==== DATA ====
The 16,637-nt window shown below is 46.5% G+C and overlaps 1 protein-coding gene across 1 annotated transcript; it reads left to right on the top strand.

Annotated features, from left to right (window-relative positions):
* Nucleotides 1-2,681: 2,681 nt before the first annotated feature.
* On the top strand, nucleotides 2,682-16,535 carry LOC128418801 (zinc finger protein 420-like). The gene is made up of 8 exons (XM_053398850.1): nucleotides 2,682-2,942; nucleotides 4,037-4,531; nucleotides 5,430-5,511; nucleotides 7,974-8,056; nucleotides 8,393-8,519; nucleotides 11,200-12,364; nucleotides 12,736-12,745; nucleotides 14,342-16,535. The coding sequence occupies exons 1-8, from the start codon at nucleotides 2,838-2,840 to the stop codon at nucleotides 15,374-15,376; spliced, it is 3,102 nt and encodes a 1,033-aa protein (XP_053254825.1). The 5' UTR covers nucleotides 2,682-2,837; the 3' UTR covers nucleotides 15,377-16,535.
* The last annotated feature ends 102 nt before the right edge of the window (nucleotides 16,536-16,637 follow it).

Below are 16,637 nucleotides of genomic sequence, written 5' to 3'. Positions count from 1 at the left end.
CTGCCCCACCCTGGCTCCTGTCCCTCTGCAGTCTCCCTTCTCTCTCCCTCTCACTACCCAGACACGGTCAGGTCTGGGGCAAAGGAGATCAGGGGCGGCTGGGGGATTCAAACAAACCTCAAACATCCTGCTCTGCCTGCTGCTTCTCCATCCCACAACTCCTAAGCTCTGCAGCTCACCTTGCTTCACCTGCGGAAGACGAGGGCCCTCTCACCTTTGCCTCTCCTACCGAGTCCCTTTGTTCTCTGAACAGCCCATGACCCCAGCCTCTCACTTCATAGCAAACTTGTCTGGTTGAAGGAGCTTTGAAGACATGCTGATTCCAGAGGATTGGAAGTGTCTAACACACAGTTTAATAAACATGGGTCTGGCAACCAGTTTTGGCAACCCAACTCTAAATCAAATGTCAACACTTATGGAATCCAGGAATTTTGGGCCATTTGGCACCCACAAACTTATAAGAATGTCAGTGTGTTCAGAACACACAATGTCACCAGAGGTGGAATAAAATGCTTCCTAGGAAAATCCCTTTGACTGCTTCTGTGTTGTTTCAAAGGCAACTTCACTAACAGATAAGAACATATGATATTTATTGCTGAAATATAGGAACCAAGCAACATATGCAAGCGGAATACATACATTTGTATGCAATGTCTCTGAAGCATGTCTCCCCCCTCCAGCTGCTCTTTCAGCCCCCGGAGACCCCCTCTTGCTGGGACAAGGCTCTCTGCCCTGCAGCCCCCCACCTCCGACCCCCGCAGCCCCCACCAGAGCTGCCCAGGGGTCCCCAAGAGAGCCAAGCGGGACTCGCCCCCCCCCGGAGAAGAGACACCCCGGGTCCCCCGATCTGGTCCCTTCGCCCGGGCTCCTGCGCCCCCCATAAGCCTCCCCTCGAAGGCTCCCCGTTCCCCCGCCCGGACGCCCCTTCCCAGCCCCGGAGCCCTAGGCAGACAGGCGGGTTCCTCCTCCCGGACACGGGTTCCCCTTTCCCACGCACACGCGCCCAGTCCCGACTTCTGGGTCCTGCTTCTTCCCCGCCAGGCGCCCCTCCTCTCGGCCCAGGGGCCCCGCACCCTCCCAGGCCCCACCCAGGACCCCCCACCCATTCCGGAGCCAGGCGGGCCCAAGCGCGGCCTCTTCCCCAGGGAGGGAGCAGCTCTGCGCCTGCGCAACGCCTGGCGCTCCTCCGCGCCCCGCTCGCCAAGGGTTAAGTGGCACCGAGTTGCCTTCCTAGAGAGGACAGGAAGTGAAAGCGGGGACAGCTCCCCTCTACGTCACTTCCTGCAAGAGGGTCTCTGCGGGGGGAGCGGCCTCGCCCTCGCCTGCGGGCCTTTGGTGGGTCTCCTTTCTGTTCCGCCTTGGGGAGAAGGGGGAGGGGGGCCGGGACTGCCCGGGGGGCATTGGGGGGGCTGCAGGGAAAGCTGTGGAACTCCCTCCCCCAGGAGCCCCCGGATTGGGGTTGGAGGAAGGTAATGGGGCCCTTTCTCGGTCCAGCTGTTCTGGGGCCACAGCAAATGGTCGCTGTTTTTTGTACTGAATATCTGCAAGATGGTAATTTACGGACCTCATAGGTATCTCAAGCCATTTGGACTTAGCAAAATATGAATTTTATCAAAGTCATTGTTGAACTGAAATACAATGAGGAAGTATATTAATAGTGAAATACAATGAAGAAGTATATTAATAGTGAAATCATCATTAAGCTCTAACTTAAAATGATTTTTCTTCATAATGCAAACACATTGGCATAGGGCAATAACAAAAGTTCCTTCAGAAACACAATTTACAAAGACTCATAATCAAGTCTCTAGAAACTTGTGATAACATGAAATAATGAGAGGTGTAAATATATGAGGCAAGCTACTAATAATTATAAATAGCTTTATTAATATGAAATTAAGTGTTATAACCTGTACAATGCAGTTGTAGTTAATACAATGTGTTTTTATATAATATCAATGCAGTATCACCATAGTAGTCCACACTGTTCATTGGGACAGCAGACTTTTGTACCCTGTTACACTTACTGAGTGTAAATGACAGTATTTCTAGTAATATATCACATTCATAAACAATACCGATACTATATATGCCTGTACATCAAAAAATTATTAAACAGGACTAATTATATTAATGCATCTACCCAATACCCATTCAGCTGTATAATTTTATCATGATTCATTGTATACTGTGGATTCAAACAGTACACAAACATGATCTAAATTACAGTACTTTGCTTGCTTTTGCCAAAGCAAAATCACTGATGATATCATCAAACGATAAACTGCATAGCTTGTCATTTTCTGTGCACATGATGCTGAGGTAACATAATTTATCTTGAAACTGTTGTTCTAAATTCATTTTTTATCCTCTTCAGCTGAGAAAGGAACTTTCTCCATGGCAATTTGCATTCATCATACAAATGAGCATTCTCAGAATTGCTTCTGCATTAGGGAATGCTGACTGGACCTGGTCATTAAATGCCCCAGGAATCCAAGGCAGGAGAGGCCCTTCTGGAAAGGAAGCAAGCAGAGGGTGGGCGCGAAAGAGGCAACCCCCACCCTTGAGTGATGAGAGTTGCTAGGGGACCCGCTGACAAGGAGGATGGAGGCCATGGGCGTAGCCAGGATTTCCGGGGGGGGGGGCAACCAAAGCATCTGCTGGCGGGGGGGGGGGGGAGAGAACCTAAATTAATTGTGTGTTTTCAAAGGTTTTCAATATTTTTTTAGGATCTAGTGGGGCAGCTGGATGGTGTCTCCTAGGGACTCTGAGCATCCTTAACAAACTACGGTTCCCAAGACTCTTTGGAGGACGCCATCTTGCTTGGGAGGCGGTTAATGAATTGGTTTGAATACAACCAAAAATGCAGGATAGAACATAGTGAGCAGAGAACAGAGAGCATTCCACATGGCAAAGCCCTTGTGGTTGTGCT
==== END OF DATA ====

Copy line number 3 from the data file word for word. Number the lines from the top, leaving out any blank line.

* Nucleotides 1-2,681: 2,681 nt before the first annotated feature.